But get a load of this....you can neutralize Cy Young, too. This feature becomes especially fun when you use it on those old-time turn-of-the-century pitchers in the days before relief pitching when you could see a guy make 50 starts a year. Old Cy's career high in starts was 49, back in 1892, when he went 36-12 with a 1.93 ERA and a 1.06 WHIP. Apparently the 1892 Cleveland Spiders, in spite of winning 93 games, didn't give Cy much run support, since neutralized, Young's numbers are lowered to a 1.56 ERA and 0.94 WHIP, but his record is suddenly 47-7. As a 1968 Dodger, Young would've been even better, with a 50-7 record, 1.06 ERA and 0.76 WHIP. Take THAT, Bob Gibson! Hell, even with the 2000 Rockies, Young would've won 44 games, though his personal numbers rocket up to 2.36 and 1.19. Couldn't even keep that ERA under 2.00? Cy Young clearly sucks.

I have spent way, way, too much time on this feature over the last month. And yet no matter how many times I analyze the numbers, the Blue Jays hitters still suck crap.

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UFC picks!

* B.J. Penn over Sean Sherk, R2 submission. I don't want to see Sherk continue his dull reign in the lightweight division, and I think pretty much everyone agrees. This is the fight that Penn has been looking for since he returned to LW, so he's training like mad to get his first major win in years. Penn, motivated, is one of the five best fighters in the world. He will beat the HGH out of Sherk's carcass.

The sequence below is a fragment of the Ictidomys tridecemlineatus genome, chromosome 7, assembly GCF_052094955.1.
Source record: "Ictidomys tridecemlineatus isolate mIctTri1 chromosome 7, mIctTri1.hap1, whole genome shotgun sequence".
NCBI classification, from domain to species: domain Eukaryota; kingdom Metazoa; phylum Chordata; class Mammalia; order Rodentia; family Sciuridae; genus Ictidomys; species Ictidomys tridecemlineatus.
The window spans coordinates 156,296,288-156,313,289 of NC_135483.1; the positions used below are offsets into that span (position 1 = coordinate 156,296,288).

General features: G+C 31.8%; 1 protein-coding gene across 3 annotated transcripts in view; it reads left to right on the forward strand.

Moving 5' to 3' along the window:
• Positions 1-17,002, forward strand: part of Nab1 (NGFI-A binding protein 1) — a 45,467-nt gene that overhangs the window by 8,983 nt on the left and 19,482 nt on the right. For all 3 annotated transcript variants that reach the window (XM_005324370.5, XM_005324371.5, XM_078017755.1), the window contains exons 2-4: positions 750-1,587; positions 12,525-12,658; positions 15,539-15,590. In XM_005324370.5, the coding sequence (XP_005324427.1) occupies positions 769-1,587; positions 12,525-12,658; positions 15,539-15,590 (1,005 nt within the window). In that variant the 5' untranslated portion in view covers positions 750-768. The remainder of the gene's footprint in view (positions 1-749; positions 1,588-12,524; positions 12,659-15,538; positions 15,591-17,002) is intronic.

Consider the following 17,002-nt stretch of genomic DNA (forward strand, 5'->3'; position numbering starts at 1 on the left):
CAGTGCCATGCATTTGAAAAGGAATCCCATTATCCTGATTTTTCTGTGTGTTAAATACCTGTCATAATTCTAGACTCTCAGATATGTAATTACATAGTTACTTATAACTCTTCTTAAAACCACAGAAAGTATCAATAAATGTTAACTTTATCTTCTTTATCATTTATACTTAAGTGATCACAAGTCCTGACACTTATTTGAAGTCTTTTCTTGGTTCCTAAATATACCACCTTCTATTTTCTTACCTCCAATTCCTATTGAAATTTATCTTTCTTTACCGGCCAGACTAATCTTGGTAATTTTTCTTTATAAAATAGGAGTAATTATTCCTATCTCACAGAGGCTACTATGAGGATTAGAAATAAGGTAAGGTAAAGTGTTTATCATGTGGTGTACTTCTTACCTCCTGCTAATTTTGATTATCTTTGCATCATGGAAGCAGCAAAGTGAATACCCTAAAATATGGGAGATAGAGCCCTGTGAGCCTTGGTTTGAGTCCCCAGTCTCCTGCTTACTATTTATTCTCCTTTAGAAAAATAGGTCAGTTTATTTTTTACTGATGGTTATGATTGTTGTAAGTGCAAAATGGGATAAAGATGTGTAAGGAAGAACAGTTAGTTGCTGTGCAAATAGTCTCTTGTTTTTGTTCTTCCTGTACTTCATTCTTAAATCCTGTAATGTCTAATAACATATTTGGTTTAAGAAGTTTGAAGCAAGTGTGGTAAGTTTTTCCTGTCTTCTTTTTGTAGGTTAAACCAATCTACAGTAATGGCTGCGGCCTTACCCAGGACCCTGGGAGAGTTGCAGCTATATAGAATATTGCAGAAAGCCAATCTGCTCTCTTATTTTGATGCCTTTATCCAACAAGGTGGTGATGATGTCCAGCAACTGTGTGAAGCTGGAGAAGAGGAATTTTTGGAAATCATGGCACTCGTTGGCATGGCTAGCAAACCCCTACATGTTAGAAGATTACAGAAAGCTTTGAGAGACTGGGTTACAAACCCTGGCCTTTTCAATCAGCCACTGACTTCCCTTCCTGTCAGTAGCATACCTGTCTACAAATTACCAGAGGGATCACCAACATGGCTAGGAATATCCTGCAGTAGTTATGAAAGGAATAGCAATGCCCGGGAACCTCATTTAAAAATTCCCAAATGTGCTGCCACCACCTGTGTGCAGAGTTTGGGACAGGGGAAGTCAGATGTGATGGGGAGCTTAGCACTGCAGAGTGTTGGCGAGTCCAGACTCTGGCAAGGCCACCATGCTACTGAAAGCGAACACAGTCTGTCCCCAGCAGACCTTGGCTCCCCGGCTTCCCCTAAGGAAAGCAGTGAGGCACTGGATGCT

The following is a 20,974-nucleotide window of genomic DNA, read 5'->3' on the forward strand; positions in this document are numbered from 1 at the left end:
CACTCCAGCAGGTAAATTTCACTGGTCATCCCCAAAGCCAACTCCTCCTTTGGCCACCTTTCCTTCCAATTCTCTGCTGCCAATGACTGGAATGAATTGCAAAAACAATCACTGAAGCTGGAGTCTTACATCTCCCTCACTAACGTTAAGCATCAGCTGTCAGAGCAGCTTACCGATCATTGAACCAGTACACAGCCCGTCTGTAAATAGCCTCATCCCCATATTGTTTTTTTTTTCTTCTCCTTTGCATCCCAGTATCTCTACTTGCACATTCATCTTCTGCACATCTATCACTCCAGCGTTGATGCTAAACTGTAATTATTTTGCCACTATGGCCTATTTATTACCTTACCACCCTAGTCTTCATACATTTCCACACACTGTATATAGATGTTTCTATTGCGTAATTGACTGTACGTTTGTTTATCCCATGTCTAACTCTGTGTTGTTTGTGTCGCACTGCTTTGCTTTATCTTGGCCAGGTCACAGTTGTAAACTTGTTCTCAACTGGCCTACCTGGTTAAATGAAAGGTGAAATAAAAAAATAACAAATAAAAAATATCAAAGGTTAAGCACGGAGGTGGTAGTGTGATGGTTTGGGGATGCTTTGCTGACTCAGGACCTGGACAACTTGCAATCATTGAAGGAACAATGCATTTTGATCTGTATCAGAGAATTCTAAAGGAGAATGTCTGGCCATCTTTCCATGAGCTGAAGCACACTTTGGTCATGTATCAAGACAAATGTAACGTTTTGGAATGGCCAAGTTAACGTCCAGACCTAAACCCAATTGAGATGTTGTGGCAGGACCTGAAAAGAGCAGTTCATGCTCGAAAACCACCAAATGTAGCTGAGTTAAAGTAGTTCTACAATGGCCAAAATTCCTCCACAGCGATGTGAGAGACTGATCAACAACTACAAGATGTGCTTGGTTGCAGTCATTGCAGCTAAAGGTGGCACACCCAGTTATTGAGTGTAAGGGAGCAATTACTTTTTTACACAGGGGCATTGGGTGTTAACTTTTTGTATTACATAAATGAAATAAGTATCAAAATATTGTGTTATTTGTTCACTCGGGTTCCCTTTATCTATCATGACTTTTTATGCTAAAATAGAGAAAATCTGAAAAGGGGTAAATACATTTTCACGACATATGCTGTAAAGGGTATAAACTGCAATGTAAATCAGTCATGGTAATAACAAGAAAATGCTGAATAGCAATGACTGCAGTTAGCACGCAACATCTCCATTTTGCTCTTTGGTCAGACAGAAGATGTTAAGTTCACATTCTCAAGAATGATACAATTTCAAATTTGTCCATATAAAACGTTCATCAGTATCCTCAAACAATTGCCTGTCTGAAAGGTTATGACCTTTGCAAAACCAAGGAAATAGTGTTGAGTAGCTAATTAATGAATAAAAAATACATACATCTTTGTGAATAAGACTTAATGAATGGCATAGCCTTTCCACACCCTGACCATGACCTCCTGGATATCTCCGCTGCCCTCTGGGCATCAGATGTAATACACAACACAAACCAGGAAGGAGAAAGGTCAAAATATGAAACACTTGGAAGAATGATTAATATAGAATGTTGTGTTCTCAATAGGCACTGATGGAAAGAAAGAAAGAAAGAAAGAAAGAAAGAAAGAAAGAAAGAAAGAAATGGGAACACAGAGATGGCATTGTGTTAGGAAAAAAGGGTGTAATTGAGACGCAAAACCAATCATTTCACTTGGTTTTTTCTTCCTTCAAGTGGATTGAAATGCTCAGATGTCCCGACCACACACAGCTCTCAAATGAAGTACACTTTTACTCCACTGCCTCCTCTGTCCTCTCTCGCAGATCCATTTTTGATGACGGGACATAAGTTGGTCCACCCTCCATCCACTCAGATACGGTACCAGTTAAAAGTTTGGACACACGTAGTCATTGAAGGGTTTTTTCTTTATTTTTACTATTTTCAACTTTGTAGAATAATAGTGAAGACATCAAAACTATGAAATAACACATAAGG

* Lyoto Machida over Tito Ortiz, decision. This actually might be the most important fight on the card in terms of the overall MMA world. This is Ortiz's last fight in the UFC, and he's already said he isn't resigning due to his feud/dick-swinging contest with Dana White. A loss here wouldn't really hurt Tito's drawing power, but a win over a top contender like Machida would make Tito an even hotter free agent. Say what you will about Ortiz, but he is one of the few names in MMA that would really bring some pay-per-view attention to an upstart organization like EliteXC or Affliction. Dana White would literally give his right arm to see Ortiz lose this fight in humiliating fashion. It's a huge fight, obviously, for Machida as well since a win here would be his highest-profile victory by far, and Dana White would be so happy to see Ortiz lose that it might put Machida in line for the next light heavyweight title shot against the winner of July's Rampage/Forrest fight. I think Machida will win in his usual dull style, so he'll win but still not quite elevate himself in the eyes of the casual fan.

* Wanderlei Silva over Keith Jardine, R2 knockout. This is something of a heart-over-a-head pick. Wanderlei really, really needs this win to snap his three-fight losing streak. On paper, there's no reason why Jardine couldn't use the same stick-move-and-kick strategy he used against Liddell, but I think that Chuck was too worried about the knockout in that fight coming on the heels of his knockout loss to Rampage. Wanderlei, however, doesn't give a shit. He'll wade right in there and engage Jardine since Silva is a tough bastard who (perhaps rightly) believes that it takes more than Jardine can throw to knock him out. Silva wins and gets back on track.